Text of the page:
Those interested in Dr. Klenner’s work are referred to a comprehensive review by Dr. Lendon Smith.

Even before Dr. Klenner, in 1944, US biochemist, Irwin Stone, elucidated the concept of “hypoascorbemia,’’ or low ascorbic acid and its negative health impacts. He explained that low ascorbate resulted from an ancient genetic mutation that left humans unable to manufacture their own ascorbic acid, a natural capacity most other animals enjoy. In 1972, Irwin Stone published, The Healing Factor: “Vitamin C” Against Disease, which remains even today the classic “must read” for those interested in the history and therapeutic potential of vitamin C. Linus Pauling was introduced to the value of vitamin C by Irwin Stone, and subsequently became a great advocate. He published his landmark book, Vitamin C and the Common Cold in 1970.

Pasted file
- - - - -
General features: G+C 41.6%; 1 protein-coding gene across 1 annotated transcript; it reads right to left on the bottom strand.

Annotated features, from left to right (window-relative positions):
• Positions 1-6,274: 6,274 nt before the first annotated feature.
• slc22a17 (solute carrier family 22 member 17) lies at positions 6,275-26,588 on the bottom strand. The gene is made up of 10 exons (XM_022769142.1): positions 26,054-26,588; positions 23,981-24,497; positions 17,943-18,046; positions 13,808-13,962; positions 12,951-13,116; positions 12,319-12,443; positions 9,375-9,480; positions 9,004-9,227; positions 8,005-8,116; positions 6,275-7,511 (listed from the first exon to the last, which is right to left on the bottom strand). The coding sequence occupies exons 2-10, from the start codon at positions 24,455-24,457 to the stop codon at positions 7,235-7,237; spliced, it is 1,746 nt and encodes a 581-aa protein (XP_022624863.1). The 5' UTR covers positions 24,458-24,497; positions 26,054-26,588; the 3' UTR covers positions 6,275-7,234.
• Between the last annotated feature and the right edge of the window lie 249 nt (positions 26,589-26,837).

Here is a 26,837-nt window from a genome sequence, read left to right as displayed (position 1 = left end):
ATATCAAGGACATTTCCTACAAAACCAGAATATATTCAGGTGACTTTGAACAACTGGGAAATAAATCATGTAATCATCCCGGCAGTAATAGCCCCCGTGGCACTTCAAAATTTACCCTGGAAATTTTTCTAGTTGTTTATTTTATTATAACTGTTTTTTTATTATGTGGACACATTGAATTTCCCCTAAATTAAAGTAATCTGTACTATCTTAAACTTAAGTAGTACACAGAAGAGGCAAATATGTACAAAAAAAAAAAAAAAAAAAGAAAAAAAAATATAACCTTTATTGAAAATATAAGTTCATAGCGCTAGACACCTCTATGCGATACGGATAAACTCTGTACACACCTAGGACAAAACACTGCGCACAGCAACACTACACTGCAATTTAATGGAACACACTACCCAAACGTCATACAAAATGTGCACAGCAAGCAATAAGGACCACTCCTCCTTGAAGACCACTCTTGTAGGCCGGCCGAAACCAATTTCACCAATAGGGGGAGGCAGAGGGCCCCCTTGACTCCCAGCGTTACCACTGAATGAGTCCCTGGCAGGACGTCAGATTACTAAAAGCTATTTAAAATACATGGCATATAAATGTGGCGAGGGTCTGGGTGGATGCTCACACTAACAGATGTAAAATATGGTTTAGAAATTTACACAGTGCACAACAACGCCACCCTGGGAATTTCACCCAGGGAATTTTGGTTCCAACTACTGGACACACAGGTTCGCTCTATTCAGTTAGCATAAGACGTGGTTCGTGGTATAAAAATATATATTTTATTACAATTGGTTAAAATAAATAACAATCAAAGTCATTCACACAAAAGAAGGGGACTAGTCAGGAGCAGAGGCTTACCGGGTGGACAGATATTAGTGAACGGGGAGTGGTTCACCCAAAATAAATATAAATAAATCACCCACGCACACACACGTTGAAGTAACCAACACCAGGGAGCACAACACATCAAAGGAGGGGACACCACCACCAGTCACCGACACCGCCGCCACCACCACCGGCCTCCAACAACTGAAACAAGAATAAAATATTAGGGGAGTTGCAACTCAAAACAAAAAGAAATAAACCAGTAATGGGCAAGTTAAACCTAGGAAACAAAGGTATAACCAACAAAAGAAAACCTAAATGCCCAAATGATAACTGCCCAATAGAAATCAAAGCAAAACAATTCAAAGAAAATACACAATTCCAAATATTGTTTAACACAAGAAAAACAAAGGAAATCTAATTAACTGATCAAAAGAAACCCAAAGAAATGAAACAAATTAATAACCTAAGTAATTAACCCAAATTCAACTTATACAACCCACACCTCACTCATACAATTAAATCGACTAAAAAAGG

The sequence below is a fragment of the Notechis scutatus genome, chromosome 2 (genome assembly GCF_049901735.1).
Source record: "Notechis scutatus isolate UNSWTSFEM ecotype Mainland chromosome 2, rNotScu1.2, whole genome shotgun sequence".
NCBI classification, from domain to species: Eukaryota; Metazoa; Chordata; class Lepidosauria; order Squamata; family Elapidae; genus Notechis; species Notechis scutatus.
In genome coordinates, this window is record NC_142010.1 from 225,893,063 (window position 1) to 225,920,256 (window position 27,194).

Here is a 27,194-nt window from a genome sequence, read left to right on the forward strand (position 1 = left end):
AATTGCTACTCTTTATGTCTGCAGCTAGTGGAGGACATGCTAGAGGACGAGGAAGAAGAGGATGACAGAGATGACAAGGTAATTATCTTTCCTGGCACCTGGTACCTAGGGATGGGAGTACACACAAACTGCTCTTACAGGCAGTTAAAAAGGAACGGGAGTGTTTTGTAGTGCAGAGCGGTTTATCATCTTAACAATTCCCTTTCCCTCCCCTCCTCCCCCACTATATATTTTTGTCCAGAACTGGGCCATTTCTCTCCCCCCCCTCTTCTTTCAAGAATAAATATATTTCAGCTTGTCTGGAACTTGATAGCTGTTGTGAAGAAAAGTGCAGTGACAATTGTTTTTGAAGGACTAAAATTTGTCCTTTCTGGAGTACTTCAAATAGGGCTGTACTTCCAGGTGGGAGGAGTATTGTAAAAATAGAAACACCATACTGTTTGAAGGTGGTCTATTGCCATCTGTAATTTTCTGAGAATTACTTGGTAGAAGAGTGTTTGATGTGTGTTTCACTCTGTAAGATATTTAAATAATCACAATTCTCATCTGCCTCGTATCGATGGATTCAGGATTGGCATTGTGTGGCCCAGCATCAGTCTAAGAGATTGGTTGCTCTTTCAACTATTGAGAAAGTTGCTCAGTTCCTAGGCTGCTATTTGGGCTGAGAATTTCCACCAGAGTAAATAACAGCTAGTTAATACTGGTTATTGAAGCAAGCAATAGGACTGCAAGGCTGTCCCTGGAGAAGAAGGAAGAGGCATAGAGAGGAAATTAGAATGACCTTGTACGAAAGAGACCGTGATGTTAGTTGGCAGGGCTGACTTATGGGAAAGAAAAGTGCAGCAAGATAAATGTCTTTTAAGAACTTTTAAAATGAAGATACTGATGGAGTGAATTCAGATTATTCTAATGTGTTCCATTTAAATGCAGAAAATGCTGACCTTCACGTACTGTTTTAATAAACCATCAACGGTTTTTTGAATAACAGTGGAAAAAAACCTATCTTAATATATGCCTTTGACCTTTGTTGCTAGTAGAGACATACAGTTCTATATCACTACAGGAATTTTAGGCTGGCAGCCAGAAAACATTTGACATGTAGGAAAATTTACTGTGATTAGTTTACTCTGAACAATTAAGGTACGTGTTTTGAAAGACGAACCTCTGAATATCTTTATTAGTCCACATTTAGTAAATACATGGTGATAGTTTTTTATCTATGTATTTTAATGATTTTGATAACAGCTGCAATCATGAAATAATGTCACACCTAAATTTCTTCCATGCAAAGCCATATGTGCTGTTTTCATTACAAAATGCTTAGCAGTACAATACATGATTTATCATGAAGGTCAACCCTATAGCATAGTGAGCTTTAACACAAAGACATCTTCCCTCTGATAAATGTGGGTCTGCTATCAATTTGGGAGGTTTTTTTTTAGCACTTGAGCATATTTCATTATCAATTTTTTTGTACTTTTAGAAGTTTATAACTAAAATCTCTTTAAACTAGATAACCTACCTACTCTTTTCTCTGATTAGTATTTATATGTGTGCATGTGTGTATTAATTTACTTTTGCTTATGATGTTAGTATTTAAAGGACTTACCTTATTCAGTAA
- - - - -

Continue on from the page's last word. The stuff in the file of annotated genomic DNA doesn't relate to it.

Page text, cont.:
linus pauling vitamin c

(Dr. Pauling died at age 93 and the average life span for a white male born when he was born in 1901 was 47 years.)

9,000 Cases of Healing 

While Dr. Klenner and other early pioneers courageously and successfully used high-dose vitamin C as a powerful natural healing agent, the work I would like to highlight here is that of Dr. Robert Cathcart. Dr. Cathcart was a California physician who began his career in 1961. During his career as a clinician, Dr. Cathcart treated more than 20,000 patients with very large doses of vitamin C, sometimes more than 150,000 mg per day. He was the physician to introduce the system of taking vitamin C up to bowel tolerance, a method still followed today by doctors of functional medicine. As he reported in 1981, “. . .maximum relief of symptoms, . . . could be obtained by the oral doses just below the point causing diarrhea.”